Mark Dayton, Minnesota's Democratic governor, has taken a different approach, proposing new tax credits for low and moderate-income residents, while raising taxes on businesses. A recent Department of Revenue analysis found that Minnesotans would pay $91.5 million more under the governor's tax plan — which includes some proposals unrelated to the federal law — with the entire burden falling on the 10 percent of taxpayers with the highest incomes. Cynthia Bauerly, the state revenue commissioner, said no wage earner would pay more in taxes under the governor's plan.
Business groups have criticized the governor's proposal, which they argue would make Minnesota less competitive. Some progressive groups say the state should go further, using the extra revenue generated by the federal law to fund a paid family-leave program or childhood savings accounts.
"This is exactly the kind of thing you could use to start the core investment of a program like that," said Chris Conry, strategic campaigns director for TakeAction Minnesota, a liberal advocacy group. "You could give every kid born in Minnesota $500 at birth."
Similar debates are playing out in statehouses across the country, in a few different ways. In some states, the state tax code automatically incorporates changes to federal law; for those states, doing nothing probably means an automatic tax increase on residents unless their legislatures take action.
In other states, including Minnesota, such updates are not automatic. So legislatures must pass so-called conformity bills that adopt some or all of the federal changes, or else leave residents to contend with possibly conflicting tax systems.
Several states have yet to address the issue, or have barely begun the process. In Maine, the legislature recently adjourned without a deal on how to adapt to the federal law. In California, the legislature has not even tried to pass a conformity bill, choosing instead to focus on developing workarounds for the federal law's cap on state and local tax deductions, which would hit California residents especially hard.
Some state tax systems are linked more closely to the federal tax code than others. The difference lies in how states define income for the purposes of their tax calculations. Most states, including Maine and California, start with adjusted gross income, Line 37 on a standard 1040 form. Any federal provisions that get applied farther down the 1040 form — like itemized deductions — do not affect those states' tax collections.
But a handful of states, including Minnesota, base their tax codes on federal taxable income, Line 43 on the 1040 form. And what goes on between those two lines is where most of the changes passed by Congress will be felt, resulting in a higher taxable income for many families. (A few states apply a hybrid of the two methods.)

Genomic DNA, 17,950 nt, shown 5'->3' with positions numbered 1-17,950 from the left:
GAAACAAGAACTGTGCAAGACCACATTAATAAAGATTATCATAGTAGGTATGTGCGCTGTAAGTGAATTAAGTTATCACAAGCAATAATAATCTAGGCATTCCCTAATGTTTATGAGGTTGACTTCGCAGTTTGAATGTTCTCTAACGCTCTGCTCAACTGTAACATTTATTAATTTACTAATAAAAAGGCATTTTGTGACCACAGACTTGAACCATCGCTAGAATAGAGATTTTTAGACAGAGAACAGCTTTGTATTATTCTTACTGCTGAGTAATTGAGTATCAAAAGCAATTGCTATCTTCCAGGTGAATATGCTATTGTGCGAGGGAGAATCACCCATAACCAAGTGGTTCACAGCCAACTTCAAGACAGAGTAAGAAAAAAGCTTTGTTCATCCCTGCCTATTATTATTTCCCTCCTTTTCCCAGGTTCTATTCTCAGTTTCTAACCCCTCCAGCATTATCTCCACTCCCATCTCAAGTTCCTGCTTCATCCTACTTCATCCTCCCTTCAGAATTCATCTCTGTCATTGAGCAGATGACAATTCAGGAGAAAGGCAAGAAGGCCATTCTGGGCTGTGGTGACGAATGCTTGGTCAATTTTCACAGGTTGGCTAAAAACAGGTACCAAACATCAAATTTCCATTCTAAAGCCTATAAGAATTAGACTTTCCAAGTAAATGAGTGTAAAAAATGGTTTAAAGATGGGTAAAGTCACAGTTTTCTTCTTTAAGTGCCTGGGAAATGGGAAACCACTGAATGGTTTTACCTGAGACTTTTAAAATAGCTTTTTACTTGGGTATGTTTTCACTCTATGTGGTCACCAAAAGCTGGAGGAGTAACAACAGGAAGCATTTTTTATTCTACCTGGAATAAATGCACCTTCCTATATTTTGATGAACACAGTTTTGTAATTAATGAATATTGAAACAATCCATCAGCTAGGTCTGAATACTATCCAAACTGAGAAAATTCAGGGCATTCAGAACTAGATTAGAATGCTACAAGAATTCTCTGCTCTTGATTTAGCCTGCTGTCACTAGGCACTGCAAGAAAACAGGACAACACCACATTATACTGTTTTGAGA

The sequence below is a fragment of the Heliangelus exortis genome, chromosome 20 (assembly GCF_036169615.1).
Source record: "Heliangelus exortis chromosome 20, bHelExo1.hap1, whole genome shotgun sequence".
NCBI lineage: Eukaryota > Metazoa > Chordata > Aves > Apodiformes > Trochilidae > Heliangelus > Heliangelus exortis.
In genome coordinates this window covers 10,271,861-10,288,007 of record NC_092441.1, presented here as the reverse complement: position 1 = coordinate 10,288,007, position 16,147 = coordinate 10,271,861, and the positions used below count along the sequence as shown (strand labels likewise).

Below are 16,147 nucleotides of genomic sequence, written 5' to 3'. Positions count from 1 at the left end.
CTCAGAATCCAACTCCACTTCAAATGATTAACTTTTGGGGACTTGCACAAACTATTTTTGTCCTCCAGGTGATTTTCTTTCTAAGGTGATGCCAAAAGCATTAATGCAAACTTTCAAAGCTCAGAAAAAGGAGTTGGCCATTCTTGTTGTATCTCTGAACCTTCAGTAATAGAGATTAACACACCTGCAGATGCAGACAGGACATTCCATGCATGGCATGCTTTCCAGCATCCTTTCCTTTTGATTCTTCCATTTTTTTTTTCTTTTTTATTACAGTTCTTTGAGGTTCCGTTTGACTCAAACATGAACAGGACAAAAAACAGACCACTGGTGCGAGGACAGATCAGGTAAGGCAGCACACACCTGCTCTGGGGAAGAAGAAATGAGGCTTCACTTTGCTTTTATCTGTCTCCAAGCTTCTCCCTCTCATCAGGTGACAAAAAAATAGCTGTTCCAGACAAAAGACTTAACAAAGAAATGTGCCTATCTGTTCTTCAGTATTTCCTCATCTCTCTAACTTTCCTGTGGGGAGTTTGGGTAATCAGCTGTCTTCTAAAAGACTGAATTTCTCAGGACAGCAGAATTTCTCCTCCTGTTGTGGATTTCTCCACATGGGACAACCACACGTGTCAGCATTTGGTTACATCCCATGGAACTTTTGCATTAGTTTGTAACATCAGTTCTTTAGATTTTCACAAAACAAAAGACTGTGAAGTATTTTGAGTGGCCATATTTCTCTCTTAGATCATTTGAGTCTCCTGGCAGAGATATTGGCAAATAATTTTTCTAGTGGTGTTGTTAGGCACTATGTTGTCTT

Even in states that are less affected, failing to adapt their tax codes to the federal law could make it hard for residents to figure out what they owe — and, in some cases, force them to pay more. The longer states wait, the less time residents, businesses and state tax officials have to adapt to the new rules before next year's filing season.
"Inaction becomes action this time," said Richard C. Auxier, a research associate at the Tax Policy Center. "People's taxes will change, states' revenues will change."
Several factors are complicating the issue for states. Congress passed its tax overhaul late in the year and with minimal debate, giving states relatively little time to assess the effects and plan a response. Even now, the full impact on state budgets is not clear, meaning legislatures are deciding how to take advantage of a revenue stream that could fall short of estimates. In addition, most of the changes to the individual tax code expire after several years, further muddling states' plans.
Moreover, the tax debate is hitting as state budgets are strained by rising health care and pension costs, among other factors. Those strains could worsen in coming years if the federal government cuts back funding — perhaps because of deficits caused, in part, by the tax law itself.
And states, unlike the federal government, generally cannot plug budget holes by running deficits. That makes the unexpected revenue from the tax law a fiscal temptation.
"For states, this is about as good as it's going to get," said Nicholas Johnson of the Center on Budget and Policy Priorities, a liberal think tank. "We're overdue for a recession, which always hit state budgets hard."
State officials, however, have mostly avoided calling for using the extra tax revenue to increase spending. Much of the base-broadening in the federal law comes from the elimination of the personal exemption, which primarily benefited families with multiple children. Few politicians want to advocate raising taxes on parents.
"That's your windfall, a tax increase on large families," Mr. Auxier said.